11/13/2013 03:57 pm ET Updated Jan 23, 2014

The Power of Suggestion: Stay Positive About Aging

Why do people automatically assume that information about aging has to be a downer? And how does that assumption affect us?

An interesting study reported in the Journal of Experimental Aging Research suggested (pun intended) that reminders of links between memory and aging may hurt memory performance. The New York Times reported on this finding. Oh, sigh. Just what we need. A culture that harps on the cognitive downside of aging may actually be making it worse.

Self-fulfilling prophecy, anyone?

This research applies a concept known as "stereotype threat" to the field of aging. Under conditions of stereotype threat, just being reminded that a group in which you are a member is viewed through the lens of a negative stereotype is enough to hurt your performance.

So, for example, girls told, "Don't worry, girls can do just as well in math as boys," before a math test do worse than girls given the test without this "reassurance." Note: They're not told that they are actually worse. They are reminded, indirectly, of the belief that they are worse. This raises doubts and results in anxiety, which interferes with working memory and other abilities needed to support high performance. The scientific jury is IN: This is enough to keep people from doing their best.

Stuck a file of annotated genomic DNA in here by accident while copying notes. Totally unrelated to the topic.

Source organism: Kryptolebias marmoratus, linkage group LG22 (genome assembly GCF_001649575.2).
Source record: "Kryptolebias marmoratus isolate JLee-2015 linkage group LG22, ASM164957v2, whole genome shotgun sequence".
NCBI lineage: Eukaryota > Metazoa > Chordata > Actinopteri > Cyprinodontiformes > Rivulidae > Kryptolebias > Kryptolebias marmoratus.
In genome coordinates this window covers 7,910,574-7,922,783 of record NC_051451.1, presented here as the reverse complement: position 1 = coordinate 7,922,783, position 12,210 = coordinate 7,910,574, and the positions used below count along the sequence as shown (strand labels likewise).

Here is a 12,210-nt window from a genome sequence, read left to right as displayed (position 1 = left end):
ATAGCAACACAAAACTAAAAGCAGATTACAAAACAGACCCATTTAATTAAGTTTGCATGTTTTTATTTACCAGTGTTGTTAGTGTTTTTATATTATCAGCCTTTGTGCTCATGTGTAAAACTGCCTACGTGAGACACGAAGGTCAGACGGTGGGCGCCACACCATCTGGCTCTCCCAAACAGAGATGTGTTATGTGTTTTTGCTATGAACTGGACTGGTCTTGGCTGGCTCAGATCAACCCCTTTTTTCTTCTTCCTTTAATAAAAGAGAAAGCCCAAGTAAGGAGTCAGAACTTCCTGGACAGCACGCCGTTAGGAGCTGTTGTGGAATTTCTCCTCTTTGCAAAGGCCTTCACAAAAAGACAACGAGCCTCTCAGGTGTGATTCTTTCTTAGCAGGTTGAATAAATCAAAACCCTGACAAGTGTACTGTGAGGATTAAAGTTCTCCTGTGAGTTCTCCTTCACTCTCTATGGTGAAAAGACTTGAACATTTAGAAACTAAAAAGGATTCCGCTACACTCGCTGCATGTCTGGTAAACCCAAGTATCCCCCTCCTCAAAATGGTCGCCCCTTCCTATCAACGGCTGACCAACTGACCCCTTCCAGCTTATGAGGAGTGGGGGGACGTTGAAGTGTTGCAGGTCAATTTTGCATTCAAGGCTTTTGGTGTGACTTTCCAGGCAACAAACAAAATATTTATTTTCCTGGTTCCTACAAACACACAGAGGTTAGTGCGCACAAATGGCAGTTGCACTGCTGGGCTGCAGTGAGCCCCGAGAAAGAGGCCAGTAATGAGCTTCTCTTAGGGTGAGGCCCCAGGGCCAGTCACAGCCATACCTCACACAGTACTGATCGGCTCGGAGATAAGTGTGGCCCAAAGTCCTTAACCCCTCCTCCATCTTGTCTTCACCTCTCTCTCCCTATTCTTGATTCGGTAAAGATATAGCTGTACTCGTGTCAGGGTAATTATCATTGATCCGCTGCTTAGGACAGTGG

Most of the research on stereotype threat has centered on standardized testing in schools. This new study extends the power of reminders, the power of suggestion, to older adults taking lab tests of memory. And guess what: In this new study, the young-old people (60-70 years) were even more sensitive than the old-old people (71-80 years).

Why? The authors apparently think that the young-old participants were new to this memory-and-aging thing. Perhaps they were more susceptible to the power of a stereotype. And maybe the older folks had made it through the transition and knew it wasn't as bad as they had feared.

In any case, my friends, maybe we should ease up on the memory jokes. They may be making matters worse... and remember that aging, if we're lucky, is universal. One day, it could be you at the butt end of that negative stereotype.

What about you? Do you find jokes about aging and memory funny or uncomfortable? Do you think negative attitudes towards aging affect how you feel and take care of yourself? Are you willing to encourage other people to speak more positively about aging?